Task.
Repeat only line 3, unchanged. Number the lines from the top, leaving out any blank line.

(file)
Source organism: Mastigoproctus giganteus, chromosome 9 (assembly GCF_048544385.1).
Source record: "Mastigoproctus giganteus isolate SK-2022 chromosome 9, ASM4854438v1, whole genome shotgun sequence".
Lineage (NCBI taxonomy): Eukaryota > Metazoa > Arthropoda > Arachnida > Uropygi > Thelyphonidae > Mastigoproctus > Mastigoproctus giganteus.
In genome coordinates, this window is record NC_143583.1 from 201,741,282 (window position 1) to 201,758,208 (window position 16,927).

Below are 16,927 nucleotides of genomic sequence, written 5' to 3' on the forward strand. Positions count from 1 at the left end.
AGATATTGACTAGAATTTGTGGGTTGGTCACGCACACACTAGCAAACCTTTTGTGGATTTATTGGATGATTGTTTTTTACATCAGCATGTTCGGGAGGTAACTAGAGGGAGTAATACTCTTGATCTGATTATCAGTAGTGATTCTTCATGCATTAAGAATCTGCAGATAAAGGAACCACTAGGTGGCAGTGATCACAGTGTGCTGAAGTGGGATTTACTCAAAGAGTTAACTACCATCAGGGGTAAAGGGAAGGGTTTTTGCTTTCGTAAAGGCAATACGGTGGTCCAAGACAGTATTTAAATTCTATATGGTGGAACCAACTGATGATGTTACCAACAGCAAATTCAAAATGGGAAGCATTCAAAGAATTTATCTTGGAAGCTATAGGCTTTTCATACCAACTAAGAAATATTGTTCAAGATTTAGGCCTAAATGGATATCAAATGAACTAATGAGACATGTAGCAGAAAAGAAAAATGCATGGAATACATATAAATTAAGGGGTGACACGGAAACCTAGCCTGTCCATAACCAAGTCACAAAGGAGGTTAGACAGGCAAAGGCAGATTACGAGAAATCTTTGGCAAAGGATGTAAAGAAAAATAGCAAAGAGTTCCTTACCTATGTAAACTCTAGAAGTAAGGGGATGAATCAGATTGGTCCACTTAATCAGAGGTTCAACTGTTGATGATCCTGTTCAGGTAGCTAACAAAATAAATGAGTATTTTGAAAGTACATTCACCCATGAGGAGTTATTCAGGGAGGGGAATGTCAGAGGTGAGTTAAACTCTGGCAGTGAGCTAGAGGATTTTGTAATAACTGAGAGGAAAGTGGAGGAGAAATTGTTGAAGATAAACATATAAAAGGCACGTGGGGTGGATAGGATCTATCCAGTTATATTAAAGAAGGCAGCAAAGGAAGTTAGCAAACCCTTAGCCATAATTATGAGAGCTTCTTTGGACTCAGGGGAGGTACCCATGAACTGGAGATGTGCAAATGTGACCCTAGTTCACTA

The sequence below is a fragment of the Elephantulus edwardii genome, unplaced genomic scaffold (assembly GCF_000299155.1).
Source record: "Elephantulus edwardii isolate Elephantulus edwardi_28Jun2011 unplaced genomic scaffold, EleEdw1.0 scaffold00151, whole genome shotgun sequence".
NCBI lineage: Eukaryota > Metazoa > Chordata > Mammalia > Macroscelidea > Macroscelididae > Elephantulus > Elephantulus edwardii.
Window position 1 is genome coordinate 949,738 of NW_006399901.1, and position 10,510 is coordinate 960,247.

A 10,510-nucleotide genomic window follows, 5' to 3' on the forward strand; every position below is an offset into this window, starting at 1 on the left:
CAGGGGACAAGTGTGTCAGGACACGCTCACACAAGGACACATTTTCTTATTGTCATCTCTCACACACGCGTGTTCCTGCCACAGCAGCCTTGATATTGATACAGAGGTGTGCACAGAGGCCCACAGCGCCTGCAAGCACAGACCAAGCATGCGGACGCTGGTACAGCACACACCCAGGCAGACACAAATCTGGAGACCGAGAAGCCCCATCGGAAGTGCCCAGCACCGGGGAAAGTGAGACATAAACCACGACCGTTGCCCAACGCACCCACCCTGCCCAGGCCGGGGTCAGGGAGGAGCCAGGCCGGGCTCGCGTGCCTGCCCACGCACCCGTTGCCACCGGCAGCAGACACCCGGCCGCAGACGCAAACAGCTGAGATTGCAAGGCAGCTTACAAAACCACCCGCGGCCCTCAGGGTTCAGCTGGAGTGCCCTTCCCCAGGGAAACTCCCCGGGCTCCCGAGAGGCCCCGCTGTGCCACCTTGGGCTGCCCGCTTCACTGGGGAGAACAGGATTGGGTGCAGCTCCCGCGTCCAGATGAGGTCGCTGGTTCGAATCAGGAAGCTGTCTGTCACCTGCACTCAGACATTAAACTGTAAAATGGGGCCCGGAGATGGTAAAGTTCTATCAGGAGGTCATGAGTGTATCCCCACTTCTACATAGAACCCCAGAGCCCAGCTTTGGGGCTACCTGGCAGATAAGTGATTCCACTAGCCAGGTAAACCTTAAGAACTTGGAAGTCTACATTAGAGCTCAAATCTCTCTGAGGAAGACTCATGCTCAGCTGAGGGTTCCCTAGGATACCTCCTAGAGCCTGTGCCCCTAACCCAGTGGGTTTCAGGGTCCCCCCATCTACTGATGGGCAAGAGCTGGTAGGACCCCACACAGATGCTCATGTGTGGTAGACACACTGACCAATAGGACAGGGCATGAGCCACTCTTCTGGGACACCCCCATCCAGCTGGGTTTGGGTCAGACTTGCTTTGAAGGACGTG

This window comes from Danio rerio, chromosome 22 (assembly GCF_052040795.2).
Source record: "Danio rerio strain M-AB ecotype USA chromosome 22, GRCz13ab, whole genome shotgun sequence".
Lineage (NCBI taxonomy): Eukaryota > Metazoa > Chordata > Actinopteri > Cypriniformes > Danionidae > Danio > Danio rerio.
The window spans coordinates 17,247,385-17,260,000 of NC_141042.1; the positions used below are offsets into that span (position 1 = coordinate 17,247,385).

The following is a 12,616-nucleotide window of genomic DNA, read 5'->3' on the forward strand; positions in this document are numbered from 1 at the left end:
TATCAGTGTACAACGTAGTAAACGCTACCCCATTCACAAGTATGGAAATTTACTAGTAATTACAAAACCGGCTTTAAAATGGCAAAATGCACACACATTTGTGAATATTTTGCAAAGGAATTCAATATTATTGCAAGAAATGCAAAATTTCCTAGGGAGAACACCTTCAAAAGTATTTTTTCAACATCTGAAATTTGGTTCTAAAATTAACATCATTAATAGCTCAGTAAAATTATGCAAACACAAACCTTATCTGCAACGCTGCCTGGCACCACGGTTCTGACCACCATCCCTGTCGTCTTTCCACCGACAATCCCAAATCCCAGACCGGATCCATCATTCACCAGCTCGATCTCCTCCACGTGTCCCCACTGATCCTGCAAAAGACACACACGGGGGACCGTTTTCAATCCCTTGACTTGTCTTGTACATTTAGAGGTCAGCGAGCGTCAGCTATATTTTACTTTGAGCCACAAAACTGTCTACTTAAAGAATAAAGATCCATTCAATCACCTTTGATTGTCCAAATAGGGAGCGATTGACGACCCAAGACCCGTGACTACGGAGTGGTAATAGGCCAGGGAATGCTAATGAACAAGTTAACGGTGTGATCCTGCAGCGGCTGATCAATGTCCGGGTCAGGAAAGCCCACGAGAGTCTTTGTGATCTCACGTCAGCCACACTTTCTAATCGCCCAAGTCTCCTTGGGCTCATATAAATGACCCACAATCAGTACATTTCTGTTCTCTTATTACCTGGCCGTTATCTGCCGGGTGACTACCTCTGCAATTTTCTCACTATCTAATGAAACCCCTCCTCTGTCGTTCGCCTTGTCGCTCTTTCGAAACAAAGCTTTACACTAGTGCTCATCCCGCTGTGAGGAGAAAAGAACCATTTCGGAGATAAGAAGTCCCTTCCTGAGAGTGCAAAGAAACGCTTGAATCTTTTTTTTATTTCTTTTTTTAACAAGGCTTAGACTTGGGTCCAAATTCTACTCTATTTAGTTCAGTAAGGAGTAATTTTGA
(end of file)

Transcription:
Lineage (NCBI taxonomy): Eukaryota > Metazoa > Arthropoda > Arachnida > Uropygi > Thelyphonidae > Mastigoproctus > Mastigoproctus giganteus.